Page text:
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Gastrointestinal Infections and Diarrheal Disease in Ghanaian Infants and Children: An Outpatient Case-Control Study

  • Ralf Krumkamp ,

    Affiliations Bernhard Nocht Institute for Tropical Medicine (BNITM), Hamburg, Germany, German Center for Infection Research (DZIF), partner site Hamburg-Borstel-Lübeck, Germany

  • Nimako Sarpong,

    Affiliation Kumasi Centre for Collaborative Research in Tropical Medicine (KCCR), Kumasi, Ghana

  • Norbert Georg Schwarz,

    Affiliation Bernhard Nocht Institute for Tropical Medicine (BNITM), Hamburg, Germany

  • Julia Adelkofer,

    Affiliation Bernhard Nocht Institute for Tropical Medicine (BNITM), Hamburg, Germany

  • Wibke Loag,

    Affiliation Bernhard Nocht Institute for Tropical Medicine (BNITM), Hamburg, Germany

  • Daniel Eibach,

    Affiliation Bernhard Nocht Institute for Tropical Medicine (BNITM), Hamburg, Germany

  • Ralf Matthias Hagen,

    Affiliation Department of Tropical Medicine at the BNITM, German Armed Forces Hospital of Hamburg, Hamburg, Germany

  • Yaw Adu-Sarkodie,

    Affiliation Kwame Nkrumah University of Science and Technology (KNUST), Kumasi, Ghana

  • Egbert Tannich,

    Affiliations Bernhard Nocht Institute for Tropical Medicine (BNITM), Hamburg, Germany, German Center for Infection Research (DZIF), partner site Hamburg-Borstel-Lübeck, Germany

  • Jürgen May

    Affiliations Bernhard Nocht Institute for Tropical Medicine (BNITM), Hamburg, Germany, German Center for Infection Research (DZIF), partner site Hamburg-Borstel-Lübeck, Germany

Gastrointestinal Infections and Diarrheal Disease in Ghanaian Infants and Children: An Outpatient Case-Control Study

  • Ralf Krumkamp, 
  • Nimako Sarpong, 
  • Norbert Georg Schwarz, 
  • Julia Adelkofer, 
  • Wibke Loag, 
  • Daniel Eibach, 
  • Ralf Matthias Hagen, 
  • Yaw Adu-Sarkodie, 
  • Egbert Tannich, 
  • Jürgen May


22 Apr 2015: Krumkamp R, Sarpong N, Schwarz NG, Adlkofer J, Loag W, et al. (2015) Correction: Gastrointestinal Infections and Diarrheal Disease in Ghanaian Infants and Children: An Outpatient Case-Control Study. PLOS Neglected Tropical Diseases 9(4): e0003728. doi: 10.1371/journal.pntd.0003728 View correction



Diarrheal diseases are among the most frequent causes of morbidity and mortality in children worldwide, especially in resource-poor areas. This case-control study assessed the associations between gastrointestinal infections and diarrhea in children from rural Ghana.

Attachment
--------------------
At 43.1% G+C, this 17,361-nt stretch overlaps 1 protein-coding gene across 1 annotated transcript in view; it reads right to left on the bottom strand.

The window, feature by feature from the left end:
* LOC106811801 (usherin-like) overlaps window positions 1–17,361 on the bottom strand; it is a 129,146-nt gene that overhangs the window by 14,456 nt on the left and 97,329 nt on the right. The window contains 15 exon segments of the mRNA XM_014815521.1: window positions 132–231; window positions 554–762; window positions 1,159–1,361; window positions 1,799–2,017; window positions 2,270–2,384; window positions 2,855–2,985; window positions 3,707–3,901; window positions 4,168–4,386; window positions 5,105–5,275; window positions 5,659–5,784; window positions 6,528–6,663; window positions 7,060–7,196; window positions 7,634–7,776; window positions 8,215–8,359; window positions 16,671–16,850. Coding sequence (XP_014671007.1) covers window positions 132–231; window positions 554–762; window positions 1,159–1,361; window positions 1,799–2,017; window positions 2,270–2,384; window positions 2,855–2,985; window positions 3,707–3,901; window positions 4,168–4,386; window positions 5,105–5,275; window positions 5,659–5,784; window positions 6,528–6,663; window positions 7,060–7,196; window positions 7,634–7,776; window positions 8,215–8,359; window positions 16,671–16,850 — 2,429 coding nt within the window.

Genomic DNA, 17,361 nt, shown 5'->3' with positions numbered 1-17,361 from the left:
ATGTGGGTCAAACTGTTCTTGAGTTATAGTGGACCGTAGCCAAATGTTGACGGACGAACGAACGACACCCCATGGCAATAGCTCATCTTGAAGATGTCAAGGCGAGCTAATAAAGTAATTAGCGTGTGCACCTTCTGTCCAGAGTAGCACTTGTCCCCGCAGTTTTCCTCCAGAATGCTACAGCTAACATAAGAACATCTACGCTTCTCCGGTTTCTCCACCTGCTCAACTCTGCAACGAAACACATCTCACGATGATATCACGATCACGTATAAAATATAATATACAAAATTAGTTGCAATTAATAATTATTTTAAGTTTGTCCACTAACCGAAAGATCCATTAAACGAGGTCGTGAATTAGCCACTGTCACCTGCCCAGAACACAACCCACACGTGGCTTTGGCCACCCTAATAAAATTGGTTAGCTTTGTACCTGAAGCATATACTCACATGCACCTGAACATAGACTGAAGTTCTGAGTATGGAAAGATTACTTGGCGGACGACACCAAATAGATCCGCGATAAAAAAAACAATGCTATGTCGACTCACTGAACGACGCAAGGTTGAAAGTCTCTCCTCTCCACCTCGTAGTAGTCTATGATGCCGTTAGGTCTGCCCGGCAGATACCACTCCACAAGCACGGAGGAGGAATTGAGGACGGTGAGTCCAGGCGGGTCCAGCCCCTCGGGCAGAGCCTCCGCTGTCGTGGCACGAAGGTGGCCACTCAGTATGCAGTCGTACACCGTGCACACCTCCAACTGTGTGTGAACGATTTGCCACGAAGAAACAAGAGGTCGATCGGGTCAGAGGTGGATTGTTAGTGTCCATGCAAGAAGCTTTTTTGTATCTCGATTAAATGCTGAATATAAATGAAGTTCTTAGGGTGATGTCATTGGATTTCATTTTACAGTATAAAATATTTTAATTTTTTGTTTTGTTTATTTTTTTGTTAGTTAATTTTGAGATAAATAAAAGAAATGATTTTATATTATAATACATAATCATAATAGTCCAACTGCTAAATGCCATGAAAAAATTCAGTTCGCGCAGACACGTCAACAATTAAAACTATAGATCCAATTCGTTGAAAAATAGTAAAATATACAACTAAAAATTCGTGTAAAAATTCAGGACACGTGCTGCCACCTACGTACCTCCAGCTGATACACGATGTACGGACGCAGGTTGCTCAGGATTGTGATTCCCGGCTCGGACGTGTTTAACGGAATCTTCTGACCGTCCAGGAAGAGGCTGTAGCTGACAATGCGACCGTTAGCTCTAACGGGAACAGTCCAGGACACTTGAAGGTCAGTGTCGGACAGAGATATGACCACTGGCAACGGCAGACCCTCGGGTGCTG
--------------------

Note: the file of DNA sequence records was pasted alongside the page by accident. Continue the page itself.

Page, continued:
Stool samples were collected from 548 children with diarrhea and from 686 without gastrointestinal symptoms visiting a hospital from 2007–2008. Samples were analyzed by microscopy and molecular methods.


The organisms most frequently detected in symptomatic cases were Giardia lamblia, Shigella spp./ enteroinvasive Escherichia coli (EIEC), and Campylobacter jejuni. Infections with rotavirus (adjusted odds ratio [aOR] = 8.4; 95% confidence interval [CI]: 4.3–16.6), C. parvum/hominis (aOR = 2.7; 95% CI: 1.4–5.2) and norovirus (aOR = 2.0; 95%CI: 1.3–3.0) showed the strongest association with diarrhea. The highest attributable fractions (AF) for diarrhea were estimated for rotavirus (AF = 14.3%; 95% CI: 10.9–17.5%), Shigella spp./EIEC (AF = 10.5%; 95% CI: 3.5–17.1%), and norovirus (AF = 8.2%; 95% CI 3.2–12.9%). Co-infections occurred frequently and most infections presented themselves independently of other infections. However, infections with E. dispar, C. jejuni, and norovirus were observed more often in the presence of G. lamblia.


Diarrheal diseases in children from a rural area in sub-Saharan Africa are mainly due to infections with rotavirus, Shigella spp./EIEC, and norovirus. These associations are strongly age-dependent, which should be considered when diagnosing causes of diarrhea. The presented results are informative for both clinicians treating gastrointestinal infections as well as public health experts designing control programs against diarrheal diseases.

Author Summary

Gastrointestinal infections are frequent in many low-income countries. However, their role in diarrheal diseases is still under discussion. Many epidemiological studies focus on individuals with diarrheal symptoms only, ignoring the fact that infections may progress asymptomatically as well. In order to identify infectious agents associated with diarrhea it is imperative to consider cases without symptoms as a control group. We conducted a case-control study, including 548 children with diarrhea and 651 children without gastrointestinal symptoms in order to untangle the role of gastrointestinal infections in diarrheal disease. As shown in other studies infections with rotavirus, Shigella spp./EIEC and norovirus are responsible for the main diarrhea burden. Co-infections are frequently observed in our study group and some organisms occur more frequently in the presence of a second one. Especially Giardia lamblia, which is not associated with diarrhea, is more often observed along with Campylobacter jejuni and norovirus, which are responsible for a high number of diarrheal episodes. This may be of particular interest since G. lamblia is, with a frequency of 40% within the study group, the most prevalent organism observed. Furthermore, the high number of co-infections challenged the identification of causative pathogens since diagnosing a particular isolate may not rule out the effect of another potentially infectious agent in diarrheal disease. We observed a strong effect of age on the course of an infection, which may guide clinicians when diagnosing causes of diarrhea.